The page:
However, after putting together a production timeline reflecting how much time each episode should have dedicated to its own production in an effort to have them released on a weekly basis, some realizations have come to light concerning the practicality of producing each episode as they are currently planned. This is not to say that the show is to be compromised, but that rewrites are more necessary than previously expected in order to condense and combine scenes in ways that make shooting and editing the show much more streamlined and manageable. The content, story, plot, and characters will be the same, but where and how events take place will change in these later drafts.
The current status of each script is as follows:
Episode 1 – Draft 11 (10/25/2018)
Episode 2 – Draft 7 (1/8/2018)
Episode 3 – Draft 4 (1/8/2018)
Episode 4 – Draft 1 (3/16/2018)
Episode 5 – Draft 1 (5/22/2018)
Episode 6 – Draft 1 (6/19/2018)
Episode 7 – Draft 1 (8/29/2018)
Episode 8 – Draft 1 (9/4/2018)
Another major hurdle with the scripts as a collective right now is consistency. Some characters are introduced with certain character traits which simply don’t fit with who they naturally become later down the line, for example, or some information in an earlier episode may be contradicted entirely in a later episode. I currently have a couple of friends helping me out with this, but consistency, like condensation, is only part of the process.
Some Technical Details
As it may be apparent at this point, Reel Life will be produced exclusively using the PC version of Grand Theft Auto V. Originally, it was going to be a combination of Xbox One and PC due to the number of friends I have who play the game on console who would gladly assist in the production, but due to a combination of mods, a lack of latency, and control, production has shifted entirely to PC. Some kinks have to be worked out right now, particularly with hair textures of GTA Online character models using Skin Control or Custom Peds, and finding mods which fulfill what Menyoo does (since, according to someone who claims to be close to MAFINS, the developer of Menyoo, he has been busy with course work and has not had time to update Menyoo; reports of him being unable to update due to legal action from Take-Two Interactive are apparently false). I’m leaning towards Enhanced Native Trainer, but I haven’t had the time to remove the mods I currently have installed and revert/back up some RPF files in preparation for updating the game to the most current version to potentially fix the hair texture issue, but I digress.
One mod I would specifically like to highlight is EVE, or Extended Video Export. This mod allows for much higher quality clips to be exported using the Rockstar Editor, and has several options for codecs and presets, including options for Adobe Premiere, fully lossless video, motion blur, and frame rates, the latter of which is of significant interest to me. The Rockstar Editor normally only has two options for the frame rate of exported clips: 30 and 60 fps. Most machinima is rendered at the former, though since YouTube added support for the latter on HD videos, it has not become so uncommon for machinima to be captured, edited, and rendered at 60 frames per second.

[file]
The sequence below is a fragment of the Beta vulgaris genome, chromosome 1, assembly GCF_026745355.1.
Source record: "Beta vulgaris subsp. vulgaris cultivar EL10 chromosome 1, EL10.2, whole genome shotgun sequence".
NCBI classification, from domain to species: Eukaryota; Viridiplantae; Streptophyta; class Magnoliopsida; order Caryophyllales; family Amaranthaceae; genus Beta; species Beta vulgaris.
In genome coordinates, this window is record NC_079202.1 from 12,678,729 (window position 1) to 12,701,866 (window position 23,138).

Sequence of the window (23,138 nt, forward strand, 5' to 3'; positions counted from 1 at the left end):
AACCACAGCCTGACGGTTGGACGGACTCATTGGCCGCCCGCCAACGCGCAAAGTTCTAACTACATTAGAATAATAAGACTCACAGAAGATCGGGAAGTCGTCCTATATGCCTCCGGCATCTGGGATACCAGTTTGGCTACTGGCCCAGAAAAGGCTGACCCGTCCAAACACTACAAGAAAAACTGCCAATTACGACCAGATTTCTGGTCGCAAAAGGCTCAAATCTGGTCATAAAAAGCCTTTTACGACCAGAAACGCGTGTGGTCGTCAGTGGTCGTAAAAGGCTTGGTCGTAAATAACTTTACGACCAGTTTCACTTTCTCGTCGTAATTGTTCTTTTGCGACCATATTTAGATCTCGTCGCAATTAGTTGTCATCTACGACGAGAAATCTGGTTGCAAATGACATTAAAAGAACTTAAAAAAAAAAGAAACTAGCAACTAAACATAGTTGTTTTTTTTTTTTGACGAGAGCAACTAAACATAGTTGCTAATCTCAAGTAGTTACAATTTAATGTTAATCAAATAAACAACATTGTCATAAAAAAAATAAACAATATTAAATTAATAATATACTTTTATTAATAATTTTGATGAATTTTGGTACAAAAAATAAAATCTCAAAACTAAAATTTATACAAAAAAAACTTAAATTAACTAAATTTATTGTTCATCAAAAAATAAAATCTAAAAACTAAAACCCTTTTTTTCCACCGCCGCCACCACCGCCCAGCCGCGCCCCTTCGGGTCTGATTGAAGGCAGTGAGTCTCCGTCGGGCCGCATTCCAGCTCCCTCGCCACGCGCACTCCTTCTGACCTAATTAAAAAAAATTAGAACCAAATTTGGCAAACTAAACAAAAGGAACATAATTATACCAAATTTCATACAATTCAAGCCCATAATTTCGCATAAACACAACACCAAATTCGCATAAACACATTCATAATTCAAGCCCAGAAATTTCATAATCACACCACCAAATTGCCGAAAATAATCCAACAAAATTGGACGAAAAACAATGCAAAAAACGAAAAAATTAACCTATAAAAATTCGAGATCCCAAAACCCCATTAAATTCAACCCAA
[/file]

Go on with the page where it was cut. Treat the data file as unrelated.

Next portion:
EVE has one additional option, however: 23.976 (24) frames per second. Some creators have attempted rendering machinima at this frame rate, which is the standard for film and scripted television (sans soap operas), but due to the way video games are often recorded compared to how they perform, the results rarely, if ever, look good. It is usually just 30 or 60 fps footage edited at 24 fps, which leads to skipping frames to meet a target which is not mathematically divisible.
With EVE, however, Rockstar Editor clips can be exported at a native 24 frames per second with light motion blur to compensate for any perceived choppiness, as is the case in live action cinematography. “The Prince & The Pauper” short was exported and rendered this way, and so will the rest of Reel Life. Going the 24 fps route also helps to conserve on resources by 20% compared to 30 fps, mathematically speaking, as 24 fps video has 20% fewer frames than 30 fps video, thus 20% less information to store, back up, process, and render.
Episode 2 Casting
As progress is made on the scripts, new roles will become available on the show’s Casting Call Club page. With Episode 2’s script being close to finished, there is no better time to open up casting once again. There are three recurring roles this time around, and while there are a few one-off characters in Episode 2 those roles are currently in reserve for offsite actors. If one or more of these one-off roles are unable to be filled by anyone in the pool of people available to me for such roles, they will be posted on the Casting Call page when casting for Episode 3 begins.
The three roles now open to auditions are Cole Pierce, a talent agent with strong paternal instincts; Carrie Fairfield, an aspiring musician who sings and plays guitar in an all-girl soft rock band; and Mariah Michaels, a talent agent with…issues.
This round of casting ends on November 25.
That’s a Month
Not too much to say this month, but that’s looking to change pretty soon. That production timeline is going to keep us busy until the show officially premieres next year, so make sure to come back on December 2 for another batch of information on Reel Life!